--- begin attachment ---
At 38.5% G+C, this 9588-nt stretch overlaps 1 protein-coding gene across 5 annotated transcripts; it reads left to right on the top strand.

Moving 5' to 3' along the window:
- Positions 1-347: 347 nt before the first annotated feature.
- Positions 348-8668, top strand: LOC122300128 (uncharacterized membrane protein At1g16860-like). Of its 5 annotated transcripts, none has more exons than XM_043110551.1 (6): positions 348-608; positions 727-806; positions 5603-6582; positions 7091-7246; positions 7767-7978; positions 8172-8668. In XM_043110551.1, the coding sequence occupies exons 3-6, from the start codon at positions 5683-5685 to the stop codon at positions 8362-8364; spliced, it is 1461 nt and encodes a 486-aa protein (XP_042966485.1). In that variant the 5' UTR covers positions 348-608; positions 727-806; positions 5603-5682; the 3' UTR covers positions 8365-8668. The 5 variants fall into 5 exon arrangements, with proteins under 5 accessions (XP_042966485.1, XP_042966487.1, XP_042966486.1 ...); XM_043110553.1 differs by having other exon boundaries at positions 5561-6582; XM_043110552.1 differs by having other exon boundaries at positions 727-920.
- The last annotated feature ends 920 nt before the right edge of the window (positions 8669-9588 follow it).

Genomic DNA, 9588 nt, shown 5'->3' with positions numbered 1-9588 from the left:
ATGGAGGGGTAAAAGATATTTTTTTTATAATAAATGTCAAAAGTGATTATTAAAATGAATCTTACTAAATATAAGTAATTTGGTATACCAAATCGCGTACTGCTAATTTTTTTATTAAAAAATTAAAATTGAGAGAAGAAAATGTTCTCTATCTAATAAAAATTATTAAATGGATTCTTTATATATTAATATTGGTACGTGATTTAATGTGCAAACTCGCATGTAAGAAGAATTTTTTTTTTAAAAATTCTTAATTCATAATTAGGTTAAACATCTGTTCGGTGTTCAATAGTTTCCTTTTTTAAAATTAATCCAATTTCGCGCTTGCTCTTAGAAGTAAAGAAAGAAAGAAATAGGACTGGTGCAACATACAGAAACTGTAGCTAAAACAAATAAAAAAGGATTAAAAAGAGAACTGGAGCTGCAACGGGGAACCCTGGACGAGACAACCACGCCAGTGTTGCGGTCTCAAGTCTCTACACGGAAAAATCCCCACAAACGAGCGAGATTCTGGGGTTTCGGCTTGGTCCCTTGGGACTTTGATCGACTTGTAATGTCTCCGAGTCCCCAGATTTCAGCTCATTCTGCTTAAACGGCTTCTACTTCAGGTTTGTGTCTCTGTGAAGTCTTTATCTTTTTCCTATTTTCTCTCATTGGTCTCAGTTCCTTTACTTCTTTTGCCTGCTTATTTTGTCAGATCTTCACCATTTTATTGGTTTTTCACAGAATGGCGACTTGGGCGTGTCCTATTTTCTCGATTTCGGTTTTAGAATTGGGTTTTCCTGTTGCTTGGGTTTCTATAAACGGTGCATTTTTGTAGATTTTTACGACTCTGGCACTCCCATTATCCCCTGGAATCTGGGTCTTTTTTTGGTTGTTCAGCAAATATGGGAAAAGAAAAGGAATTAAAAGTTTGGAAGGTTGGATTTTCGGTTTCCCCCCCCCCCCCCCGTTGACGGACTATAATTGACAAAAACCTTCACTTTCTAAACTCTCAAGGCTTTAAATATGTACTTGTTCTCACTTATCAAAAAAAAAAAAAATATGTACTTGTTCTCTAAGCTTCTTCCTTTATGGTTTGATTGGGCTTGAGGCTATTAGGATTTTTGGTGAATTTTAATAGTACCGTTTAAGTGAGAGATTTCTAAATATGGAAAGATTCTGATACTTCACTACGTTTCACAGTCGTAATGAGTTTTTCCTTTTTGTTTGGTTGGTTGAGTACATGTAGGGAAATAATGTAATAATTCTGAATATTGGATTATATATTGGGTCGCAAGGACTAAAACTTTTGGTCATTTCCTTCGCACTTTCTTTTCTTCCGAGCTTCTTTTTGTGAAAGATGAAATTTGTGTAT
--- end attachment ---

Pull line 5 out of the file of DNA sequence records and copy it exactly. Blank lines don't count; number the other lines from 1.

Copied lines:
- The last annotated feature ends 920 nt before the right edge of the window (positions 8669-9588 follow it).